Similar to Hiraldo, infielder Leo Jimenez signed with the organization back in 2017 as an international free agent for $850,000. The Panama product would make his debut stateside in the Gulf Coast Rookie League in 2018 and has been slowly climbing the minor league farm system since.
Ranked as the Blue Jays #11th prospect, Jimenez owns a career .292/.423/.371 slash line with one home run, 62 RBI, and a .794 OPS through 154 games and 534 at-bats. He played five games in the Florida Complex League (Rookie) but spent most of the year in Low-A ball with Dunedin, slashing .320/.523/.392 on the season while also posting a .915 OPS. He is currently with the Mesa Solar Sox in the Arizona Fall League and while he is struggling to put the ball in play (.194 average), the righty-batter is still finding a way to get on base to the tune of a .409 OBP, influenced by his eight walks through 44 plate appearances.
While the power is still a work in progress, Jimenez finds a way to get on base and uses the entire field when he is at the plate. On the field, the 5’11” prospect splits his time between shortstop and second base, posting better numbers at second base (.969%) compared to short (.945%).
With the Blue Jays looking to improve the 2022 roster, two prospects could be traded this offseason as part of a package deal for current big leaguers.
There are quite a few hurdles standing in Jimenez’s way of making the major leagues, and like Hiraldo, most of them stem from other prospects or current roster players standing in his way. This rings especially true if the Blue Jays bring back Semien and have him play second base, as a longer-term contract than the one-year pact he made ths past offseason could block Jimenez from any potential debut in the near future. The 20-year-old also needs to be placed on the 40-man roster to be protected from the Rule 5 Draft his offseason as he currently meets the eligibility requirements.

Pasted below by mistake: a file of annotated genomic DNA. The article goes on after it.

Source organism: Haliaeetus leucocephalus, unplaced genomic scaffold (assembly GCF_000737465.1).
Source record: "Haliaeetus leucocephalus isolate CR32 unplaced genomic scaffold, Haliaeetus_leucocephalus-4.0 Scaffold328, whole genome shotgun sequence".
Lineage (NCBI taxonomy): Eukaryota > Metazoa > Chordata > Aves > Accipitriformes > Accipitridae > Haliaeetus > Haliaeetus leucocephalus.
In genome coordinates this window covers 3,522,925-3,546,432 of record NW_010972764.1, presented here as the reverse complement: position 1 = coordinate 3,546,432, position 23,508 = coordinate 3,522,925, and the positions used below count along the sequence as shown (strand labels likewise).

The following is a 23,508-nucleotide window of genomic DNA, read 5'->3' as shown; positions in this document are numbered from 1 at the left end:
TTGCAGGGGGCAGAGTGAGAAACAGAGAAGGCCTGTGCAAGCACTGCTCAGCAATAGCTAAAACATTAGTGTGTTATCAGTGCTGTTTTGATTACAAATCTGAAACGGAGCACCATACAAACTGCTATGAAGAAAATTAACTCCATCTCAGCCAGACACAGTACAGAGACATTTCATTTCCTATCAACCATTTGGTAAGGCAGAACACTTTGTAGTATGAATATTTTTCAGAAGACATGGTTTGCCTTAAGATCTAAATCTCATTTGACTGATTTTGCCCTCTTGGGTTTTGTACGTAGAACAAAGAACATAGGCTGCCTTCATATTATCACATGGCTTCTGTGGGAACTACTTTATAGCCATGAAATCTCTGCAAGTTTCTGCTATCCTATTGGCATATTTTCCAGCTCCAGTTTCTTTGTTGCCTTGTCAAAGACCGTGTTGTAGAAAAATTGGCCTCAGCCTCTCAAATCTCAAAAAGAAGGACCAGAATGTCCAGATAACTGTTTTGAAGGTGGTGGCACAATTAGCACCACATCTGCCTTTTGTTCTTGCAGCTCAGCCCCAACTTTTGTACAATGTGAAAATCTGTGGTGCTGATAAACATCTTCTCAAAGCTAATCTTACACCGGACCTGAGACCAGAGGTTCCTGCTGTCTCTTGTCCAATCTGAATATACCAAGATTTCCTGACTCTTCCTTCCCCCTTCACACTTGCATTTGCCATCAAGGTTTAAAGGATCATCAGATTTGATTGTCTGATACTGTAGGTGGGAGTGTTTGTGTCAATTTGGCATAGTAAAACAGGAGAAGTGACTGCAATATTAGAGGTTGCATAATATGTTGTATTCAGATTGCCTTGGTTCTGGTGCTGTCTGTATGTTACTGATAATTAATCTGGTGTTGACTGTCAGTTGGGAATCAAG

Trading either one of these players as part of a package deal could get the ball moving if the club is serious about acquiring pitching help from the Marlins or trading with the rebuilding Oakland Athletics for one of their pitchers or third baseman Matt Chapman. Cleveland could also be persuaded by one of the two prospects being tossed into the bundle for Ramirez, which really adds some extra pop in the Blue Jays lineup over the next two seasons.
With a glutton of infield talent, both Miguel Hiraldo and Leo Jimenez could be trade pieces this offseason that may actually benefit both the club and player when it comes to finding a spot in the big leagues in the near future.